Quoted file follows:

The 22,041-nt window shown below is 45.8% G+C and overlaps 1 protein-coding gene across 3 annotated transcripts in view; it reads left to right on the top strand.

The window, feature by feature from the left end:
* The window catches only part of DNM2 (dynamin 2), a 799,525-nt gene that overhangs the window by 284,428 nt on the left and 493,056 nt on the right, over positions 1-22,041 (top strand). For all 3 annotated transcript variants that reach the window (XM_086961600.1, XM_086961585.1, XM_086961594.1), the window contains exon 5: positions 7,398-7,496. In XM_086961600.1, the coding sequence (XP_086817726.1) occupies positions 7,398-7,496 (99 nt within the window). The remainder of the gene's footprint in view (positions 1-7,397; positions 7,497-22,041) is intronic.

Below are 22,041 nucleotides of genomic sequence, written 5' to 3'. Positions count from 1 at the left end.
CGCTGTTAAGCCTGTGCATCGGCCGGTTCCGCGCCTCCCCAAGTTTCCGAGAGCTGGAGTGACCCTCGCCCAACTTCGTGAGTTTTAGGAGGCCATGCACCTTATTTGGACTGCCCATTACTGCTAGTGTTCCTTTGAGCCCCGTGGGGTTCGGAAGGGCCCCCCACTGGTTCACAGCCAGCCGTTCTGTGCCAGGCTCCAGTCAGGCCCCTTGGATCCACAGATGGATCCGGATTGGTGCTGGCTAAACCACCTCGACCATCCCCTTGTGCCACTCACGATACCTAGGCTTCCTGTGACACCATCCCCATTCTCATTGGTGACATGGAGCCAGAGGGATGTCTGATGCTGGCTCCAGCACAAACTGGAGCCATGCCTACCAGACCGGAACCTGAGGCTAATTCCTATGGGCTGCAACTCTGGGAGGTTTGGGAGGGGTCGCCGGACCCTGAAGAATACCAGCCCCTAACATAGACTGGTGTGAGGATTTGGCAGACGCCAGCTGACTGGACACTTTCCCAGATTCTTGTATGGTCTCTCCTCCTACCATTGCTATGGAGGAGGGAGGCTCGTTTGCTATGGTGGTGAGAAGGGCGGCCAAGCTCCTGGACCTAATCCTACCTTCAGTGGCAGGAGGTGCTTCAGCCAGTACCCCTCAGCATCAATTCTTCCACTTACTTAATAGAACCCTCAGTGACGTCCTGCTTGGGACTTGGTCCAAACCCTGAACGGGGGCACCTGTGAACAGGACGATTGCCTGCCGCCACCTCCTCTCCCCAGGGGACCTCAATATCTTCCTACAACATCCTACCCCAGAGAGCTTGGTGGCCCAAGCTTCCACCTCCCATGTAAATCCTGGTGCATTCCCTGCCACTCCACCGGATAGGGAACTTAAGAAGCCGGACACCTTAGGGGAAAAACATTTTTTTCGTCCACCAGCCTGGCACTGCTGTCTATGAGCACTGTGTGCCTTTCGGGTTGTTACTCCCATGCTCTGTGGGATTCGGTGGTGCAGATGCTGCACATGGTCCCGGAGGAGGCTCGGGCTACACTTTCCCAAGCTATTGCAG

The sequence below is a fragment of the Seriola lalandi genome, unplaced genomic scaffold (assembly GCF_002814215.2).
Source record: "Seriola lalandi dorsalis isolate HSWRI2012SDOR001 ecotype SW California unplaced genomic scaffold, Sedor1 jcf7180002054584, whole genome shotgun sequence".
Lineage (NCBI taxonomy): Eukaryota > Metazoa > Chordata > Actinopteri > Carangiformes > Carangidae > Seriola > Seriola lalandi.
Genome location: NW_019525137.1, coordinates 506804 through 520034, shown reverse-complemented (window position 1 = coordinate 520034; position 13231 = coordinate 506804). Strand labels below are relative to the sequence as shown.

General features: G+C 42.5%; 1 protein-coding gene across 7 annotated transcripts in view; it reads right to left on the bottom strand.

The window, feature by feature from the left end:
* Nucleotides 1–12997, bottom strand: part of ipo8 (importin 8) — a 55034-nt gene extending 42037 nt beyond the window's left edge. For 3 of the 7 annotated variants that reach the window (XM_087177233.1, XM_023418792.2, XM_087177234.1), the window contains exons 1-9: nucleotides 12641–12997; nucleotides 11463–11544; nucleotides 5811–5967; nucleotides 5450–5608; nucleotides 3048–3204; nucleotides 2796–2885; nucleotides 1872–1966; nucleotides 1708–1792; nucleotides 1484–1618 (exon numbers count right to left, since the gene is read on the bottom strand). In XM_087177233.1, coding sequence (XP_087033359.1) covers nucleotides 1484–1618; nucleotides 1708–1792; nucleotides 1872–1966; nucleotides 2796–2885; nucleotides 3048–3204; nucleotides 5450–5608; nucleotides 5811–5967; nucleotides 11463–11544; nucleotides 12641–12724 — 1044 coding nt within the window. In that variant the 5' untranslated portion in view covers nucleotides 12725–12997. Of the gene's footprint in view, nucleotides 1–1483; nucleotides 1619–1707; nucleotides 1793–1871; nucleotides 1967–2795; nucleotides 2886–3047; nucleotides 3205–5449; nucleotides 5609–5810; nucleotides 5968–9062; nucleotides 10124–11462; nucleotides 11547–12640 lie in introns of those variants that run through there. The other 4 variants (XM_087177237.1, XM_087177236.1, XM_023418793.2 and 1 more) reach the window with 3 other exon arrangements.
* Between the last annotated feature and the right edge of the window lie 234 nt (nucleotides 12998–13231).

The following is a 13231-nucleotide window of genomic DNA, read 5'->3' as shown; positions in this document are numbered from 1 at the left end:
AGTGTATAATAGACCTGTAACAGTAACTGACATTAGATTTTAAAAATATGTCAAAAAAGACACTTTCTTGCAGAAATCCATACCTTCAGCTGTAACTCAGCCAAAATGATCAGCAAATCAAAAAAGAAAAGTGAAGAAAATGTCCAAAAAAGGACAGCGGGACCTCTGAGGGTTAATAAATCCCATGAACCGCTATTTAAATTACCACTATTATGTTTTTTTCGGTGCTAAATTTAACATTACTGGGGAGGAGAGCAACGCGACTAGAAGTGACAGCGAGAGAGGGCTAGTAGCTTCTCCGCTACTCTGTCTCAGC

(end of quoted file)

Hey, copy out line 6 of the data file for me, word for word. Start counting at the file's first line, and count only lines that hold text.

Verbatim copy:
The sequence below is a fragment of the Seriola lalandi genome, unplaced genomic scaffold (assembly GCF_002814215.2).